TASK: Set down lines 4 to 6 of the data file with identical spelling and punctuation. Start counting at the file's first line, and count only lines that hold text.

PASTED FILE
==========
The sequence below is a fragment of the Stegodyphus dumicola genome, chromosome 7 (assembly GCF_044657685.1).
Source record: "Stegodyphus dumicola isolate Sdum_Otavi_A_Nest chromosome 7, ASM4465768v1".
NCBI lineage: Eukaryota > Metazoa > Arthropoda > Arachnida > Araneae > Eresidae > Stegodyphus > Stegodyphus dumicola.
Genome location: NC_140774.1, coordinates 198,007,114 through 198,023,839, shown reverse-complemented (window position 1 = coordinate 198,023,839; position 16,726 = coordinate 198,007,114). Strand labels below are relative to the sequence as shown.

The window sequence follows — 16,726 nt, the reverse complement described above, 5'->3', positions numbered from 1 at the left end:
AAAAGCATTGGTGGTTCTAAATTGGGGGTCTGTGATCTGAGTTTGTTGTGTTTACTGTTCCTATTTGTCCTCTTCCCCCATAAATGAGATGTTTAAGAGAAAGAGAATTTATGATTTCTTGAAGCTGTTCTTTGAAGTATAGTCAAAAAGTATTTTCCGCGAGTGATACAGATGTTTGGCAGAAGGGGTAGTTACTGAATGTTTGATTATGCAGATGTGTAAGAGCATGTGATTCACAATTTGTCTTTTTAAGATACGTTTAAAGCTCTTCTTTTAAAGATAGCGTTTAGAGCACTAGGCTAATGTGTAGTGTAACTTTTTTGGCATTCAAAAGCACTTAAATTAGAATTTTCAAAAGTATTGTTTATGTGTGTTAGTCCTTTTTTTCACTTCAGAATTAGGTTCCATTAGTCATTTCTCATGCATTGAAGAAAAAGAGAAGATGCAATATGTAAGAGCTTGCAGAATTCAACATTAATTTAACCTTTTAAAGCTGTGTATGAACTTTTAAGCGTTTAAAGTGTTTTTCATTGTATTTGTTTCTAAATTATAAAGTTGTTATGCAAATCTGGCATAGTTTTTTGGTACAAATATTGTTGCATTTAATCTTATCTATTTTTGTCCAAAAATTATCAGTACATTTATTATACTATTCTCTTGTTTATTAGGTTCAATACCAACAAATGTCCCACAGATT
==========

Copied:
Genome location: NC_140774.1, coordinates 198,007,114 through 198,023,839, shown reverse-complemented (window position 1 = coordinate 198,023,839; position 16,726 = coordinate 198,007,114). Strand labels below are relative to the sequence as shown.

The window sequence follows — 16,726 nt, the reverse complement described above, 5'->3', positions numbered from 1 at the left end:
AAAAGCATTGGTGGTTCTAAATTGGGGGTCTGTGATCTGAGTTTGTTGTGTTTACTGTTCCTATTTGTCCTCTTCCCCCATAAATGAGATGTTTAAGAGAAAGAGAATTTATGATTTCTTGAAGCTGTTCTTTGAAGTATAGTCAAAAAGTATTTTCCGCGAGTGATACAGATGTTTGGCAGAAGGGGTAGTTACTGAATGTTTGATTATGCAGATGTGTAAGAGCATGTGATTCACAATTTGTCTTTTTAAGATACGTTTAAAGCTCTTCTTTTAAAGATAGCGTTTAGAGCACTAGGCTAATGTGTAGTGTAACTTTTTTGGCATTCAAAAGCACTTAAATTAGAATTTTCAAAAGTATTGTTTATGTGTGTTAGTCCTTTTTTTCACTTCAGAATTAGGTTCCATTAGTCATTTCTCATGCATTGAAGAAAAAGAGAAGATGCAATATGTAAGAGCTTGCAGAATTCAACATTAATTTAACCTTTTAAAGCTGTGTATGAACTTTTAAGCGTTTAAAGTGTTTTTCATTGTATTTGTTTCTAAATTATAAAGTTGTTATGCAAATCTGGCATAGTTTTTTGGTACAAATATTGTTGCATTTAATCTTATCTATTTTTGTCCAAAAATTATCAGTACATTTATTATACTATTCTCTTGTTTATTAGGTTCAATACCAACAAATGTCCCACAGATT